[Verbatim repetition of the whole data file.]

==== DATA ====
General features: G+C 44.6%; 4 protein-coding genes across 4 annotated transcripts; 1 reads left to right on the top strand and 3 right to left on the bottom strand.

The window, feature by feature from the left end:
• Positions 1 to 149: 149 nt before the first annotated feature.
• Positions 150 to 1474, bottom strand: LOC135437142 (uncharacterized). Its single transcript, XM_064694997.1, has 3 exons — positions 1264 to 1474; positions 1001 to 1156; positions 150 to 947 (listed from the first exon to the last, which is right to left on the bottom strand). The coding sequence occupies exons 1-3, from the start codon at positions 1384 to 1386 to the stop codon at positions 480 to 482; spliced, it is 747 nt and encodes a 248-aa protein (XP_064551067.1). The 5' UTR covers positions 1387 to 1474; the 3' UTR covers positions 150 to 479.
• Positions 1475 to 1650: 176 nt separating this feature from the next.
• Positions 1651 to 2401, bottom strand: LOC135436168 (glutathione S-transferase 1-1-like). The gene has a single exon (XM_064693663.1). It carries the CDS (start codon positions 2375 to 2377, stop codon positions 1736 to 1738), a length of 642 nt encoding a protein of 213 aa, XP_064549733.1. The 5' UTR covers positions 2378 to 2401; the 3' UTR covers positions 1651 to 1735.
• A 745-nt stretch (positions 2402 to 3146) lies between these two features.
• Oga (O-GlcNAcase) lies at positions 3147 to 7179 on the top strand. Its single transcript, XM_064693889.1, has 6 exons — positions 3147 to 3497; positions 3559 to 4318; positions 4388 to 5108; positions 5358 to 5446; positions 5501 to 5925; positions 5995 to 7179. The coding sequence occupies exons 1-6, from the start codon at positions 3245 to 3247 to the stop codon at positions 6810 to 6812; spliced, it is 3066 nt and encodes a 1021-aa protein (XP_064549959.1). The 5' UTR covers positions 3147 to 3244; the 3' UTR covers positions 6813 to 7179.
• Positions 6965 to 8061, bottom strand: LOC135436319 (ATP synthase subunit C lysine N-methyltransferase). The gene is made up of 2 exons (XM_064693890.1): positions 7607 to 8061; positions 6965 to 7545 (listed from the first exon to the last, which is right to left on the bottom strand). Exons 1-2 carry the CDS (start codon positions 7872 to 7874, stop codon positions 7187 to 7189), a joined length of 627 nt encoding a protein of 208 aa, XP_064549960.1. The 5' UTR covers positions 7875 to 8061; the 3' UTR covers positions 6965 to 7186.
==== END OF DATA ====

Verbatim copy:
General features: G+C 44.6%; 4 protein-coding genes across 4 annotated transcripts; 1 reads left to right on the top strand and 3 right to left on the bottom strand.

The window, feature by feature from the left end:
• Positions 1 to 149: 149 nt before the first annotated feature.
• Positions 150 to 1474, bottom strand: LOC135437142 (uncharacterized). Its single transcript, XM_064694997.1, has 3 exons — positions 1264 to 1474; positions 1001 to 1156; positions 150 to 947 (listed from the first exon to the last, which is right to left on the bottom strand). The coding sequence occupies exons 1-3, from the start codon at positions 1384 to 1386 to the stop codon at positions 480 to 482; spliced, it is 747 nt and encodes a 248-aa protein (XP_064551067.1). The 5' UTR covers positions 1387 to 1474; the 3' UTR covers positions 150 to 479.
• Positions 1475 to 1650: 176 nt separating this feature from the next.
• Positions 1651 to 2401, bottom strand: LOC135436168 (glutathione S-transferase 1-1-like). The gene has a single exon (XM_064693663.1). It carries the CDS (start codon positions 2375 to 2377, stop codon positions 1736 to 1738), a length of 642 nt encoding a protein of 213 aa, XP_064549733.1. The 5' UTR covers positions 2378 to 2401; the 3' UTR covers positions 1651 to 1735.
• A 745-nt stretch (positions 2402 to 3146) lies between these two features.
• Oga (O-GlcNAcase) lies at positions 3147 to 7179 on the top strand. Its single transcript, XM_064693889.1, has 6 exons — positions 3147 to 3497; positions 3559 to 4318; positions 4388 to 5108; positions 5358 to 5446; positions 5501 to 5925; positions 5995 to 7179. The coding sequence occupies exons 1-6, from the start codon at positions 3245 to 3247 to the stop codon at positions 6810 to 6812; spliced, it is 3066 nt and encodes a 1021-aa protein (XP_064549959.1). The 5' UTR covers positions 3147 to 3244; the 3' UTR covers positions 6813 to 7179.
• Positions 6965 to 8061, bottom strand: LOC135436319 (ATP synthase subunit C lysine N-methyltransferase). The gene is made up of 2 exons (XM_064693890.1): positions 7607 to 8061; positions 6965 to 7545 (listed from the first exon to the last, which is right to left on the bottom strand). Exons 1-2 carry the CDS (start codon positions 7872 to 7874, stop codon positions 7187 to 7189), a joined length of 627 nt encoding a protein of 208 aa, XP_064549960.1. The 5' UTR covers positions 7875 to 8061; the 3' UTR covers positions 6965 to 7186.